The low-down on projects unspooling at Sundance
With 500 channels and nothing on, it’s no wonder cable nets have made it a habit to send their acquisitions execs to Park City in January to find product to air, while they kept their best stuff to premiere at home.
Not so any more. Cablers are now just as eager to show their wares and hawk them for theatrical distribution at Sundance. This year, Lifetime is in the game, and Discovery joined as a sponsor with documentary projects on the horizon. The Sundance Channel is in full acquisition swing for its traveling film series, but is also contemplating bigger projects. HBO and IFC are back as both producers and distributors.
Here, we give you the low-down on cablers with projects unspooling at Sundance.
Key execs: HBO Films: Colin Callender, prexy; Keri Putnam, senior VP; Maud Nadler, VP, independent productions. HBO Documentaries: Sheila Nevins, executive VP; Lisa Heller and Nancy Abrahams, VPs, original programming
2004 films: Films at Sundance with HBO backing include: Dramatic Competition entry “Maria Full of Grace”; Andrew Jarecki’s short “Just a Clown”; period drama “Iron Jawed Angels” in Premieres; Jim McKay’s “Everyday People” in American Spectrum; and Competion docs “Heir to an Execution” and “Born Into Brothels.”
Fest mandate: Despite HBO’s entrenchment at Sundance, the strategy constantly changes on both the dramatic and documentary sides. “It’s fluid. It would be hard to say we have an agenda going in,” says Heller.
Sundance history: HBO has had key films in the documentary competition nearly every year, usually coming away with key awards. More recently, HBO has started to snag dramatic competition slots as well. Last year, “American Splendor” won the top dramatic prize. All narrative films are now eligible for theatrical distribution, a switch HBO made after the success of 2002 Sundance audience prize-winner “Real Women Have Curves.” HBO still uses the festival as a shopping market to pick up films, particularly docs, such as last year’s “Capturing the Friedmans.”
Key execs: Jonathan Sehring, prexy; Caroline Kaplan, senior VP, production and development; Sarah Lash, director, acquisitions; Holly Becker, director, production
2004 films: IFC’s low-budget digital division has InDigEnt pic “November” in dramatic competition; Toronto pickup “The Saddest Music in the World,” a satire by Canadian Guy Maddin, is in the Premieres section; and IFC network-produced doc “In the Company of Women,” about actresses surviving Hollywood, is a special screening.
Fest mandate: “Sundance is the natural place for us to premiere films to the industry and public, and a great place to network with other producers, see work from new talent, and get together with our colleagues,” says Sehring.
Sundance history: IFC first took shorts to the festival, then docs created for the channel, the first being “The Typewriter, the Rifle and the Movie Camera” and “Mr. Death.” IFC-produced pics have been shown at Sundance. When IFC Films bowed in 2000, festival was used as a launch pad for domestic distribution. It also started to acquire rights to other films, such as “The Business of Strangers.” Most of the InDigEnt output has sold to other theatrical distribs. “Tadpole,” brought a big payday when it sold to Miramax in 2001, as did “Pieces of April” at last year’s fest. “Personal Velocity” and “Girlfight” were critical darlings.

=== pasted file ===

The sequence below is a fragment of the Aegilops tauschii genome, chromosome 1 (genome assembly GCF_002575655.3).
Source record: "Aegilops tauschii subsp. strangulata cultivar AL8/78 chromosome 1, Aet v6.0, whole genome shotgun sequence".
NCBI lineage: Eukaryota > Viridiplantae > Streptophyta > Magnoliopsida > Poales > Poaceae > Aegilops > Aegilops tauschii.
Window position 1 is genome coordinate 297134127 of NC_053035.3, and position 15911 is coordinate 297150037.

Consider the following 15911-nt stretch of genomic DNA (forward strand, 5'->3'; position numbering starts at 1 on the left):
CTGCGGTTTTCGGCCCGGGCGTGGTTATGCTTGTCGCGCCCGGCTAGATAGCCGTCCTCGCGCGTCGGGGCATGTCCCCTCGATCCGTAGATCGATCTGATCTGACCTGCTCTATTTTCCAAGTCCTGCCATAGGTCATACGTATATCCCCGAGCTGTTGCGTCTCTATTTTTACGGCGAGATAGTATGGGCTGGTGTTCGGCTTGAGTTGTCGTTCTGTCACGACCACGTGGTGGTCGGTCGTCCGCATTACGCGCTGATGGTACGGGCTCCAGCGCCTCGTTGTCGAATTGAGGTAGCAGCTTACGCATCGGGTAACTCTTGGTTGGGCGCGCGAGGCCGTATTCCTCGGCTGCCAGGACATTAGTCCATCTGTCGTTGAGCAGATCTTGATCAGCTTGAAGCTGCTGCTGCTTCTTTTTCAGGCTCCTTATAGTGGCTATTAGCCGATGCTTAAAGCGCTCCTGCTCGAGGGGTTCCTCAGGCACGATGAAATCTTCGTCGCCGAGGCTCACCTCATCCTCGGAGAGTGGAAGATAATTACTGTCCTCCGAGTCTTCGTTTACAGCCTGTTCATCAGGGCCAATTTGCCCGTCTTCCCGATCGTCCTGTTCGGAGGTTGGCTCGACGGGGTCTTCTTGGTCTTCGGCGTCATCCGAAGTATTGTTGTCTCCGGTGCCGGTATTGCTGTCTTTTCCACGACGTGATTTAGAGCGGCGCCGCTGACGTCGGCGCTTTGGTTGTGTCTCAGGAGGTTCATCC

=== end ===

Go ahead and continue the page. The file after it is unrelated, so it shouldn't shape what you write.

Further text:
Key execs: Carol Black, CEO; Meredith Wagner, executive VP of public affairs; Allison Wallach, VP of programming
2004 films: “Until the Violence Stops,” directed by Abby Epstein, follows Eve Ensler-inspired “V-Day” events in five cities. Lifetime bought the broadcast rights to the doc, which looks at the grassroots campaign to stop violence against women, after an initial Los Angeles screening.
Fest mandate: “We have a long track record of doing advocacy for women,” says Wagner. “We see making films as an amazing opportunity to draw more attention to women’s issues.”
Sundance history: First time at Sundance with a film in the lineup. Most of Lifetime’s movies have remained in the made-for-TV realm, but they might expand the scope if the right project comes along. Wagner cites “We Were the Mulvaneys” and “Homeless to Harvard” as two recent made-for-Lifetime films that could have bumped up to theatrical level.
Key execs: Robert Greenblatt, entertainment prexy; Anne Foley, executive VP
2004 films: “The Best Thief in the World,” in the dramatic competition, comes with a stamp of approval from the Sundance labs and Robert Redford as a producer. American Spectrum drama, “Speak,” fits into Showtime’s No Boundaries marketing theme. Salt Lake City opening night film, Chris Eyre’s “Edge of America,” is part of Showtime’s effort to reach out to under-served communities with the story of an African American coach of a Native American women’s basketball team. Mario Van Peebles’ “Baadasssss!,” in Premieres, is part of the Showtime Independents scheme.
Fest mandate: “Showtime has always had a presence at Sundance,” says Greenblatt. “This year it just coincided with our decision to be in this lower-budget theatrical business with Showtime Independents.”
Sundance history: Viacom provides Showtime a constant festival link as the video distributor for the Sundance Channel, as well as providing alliances with MTV, VH1. “Gods and Monsters” was the first film with Showtime money to make a significant impact at the fest. Since then, the channel has premiered several made-for-Showtime features and bought broadcast rights to several other pics at the fest, such 2001 grand jury prize winner “The Believer.”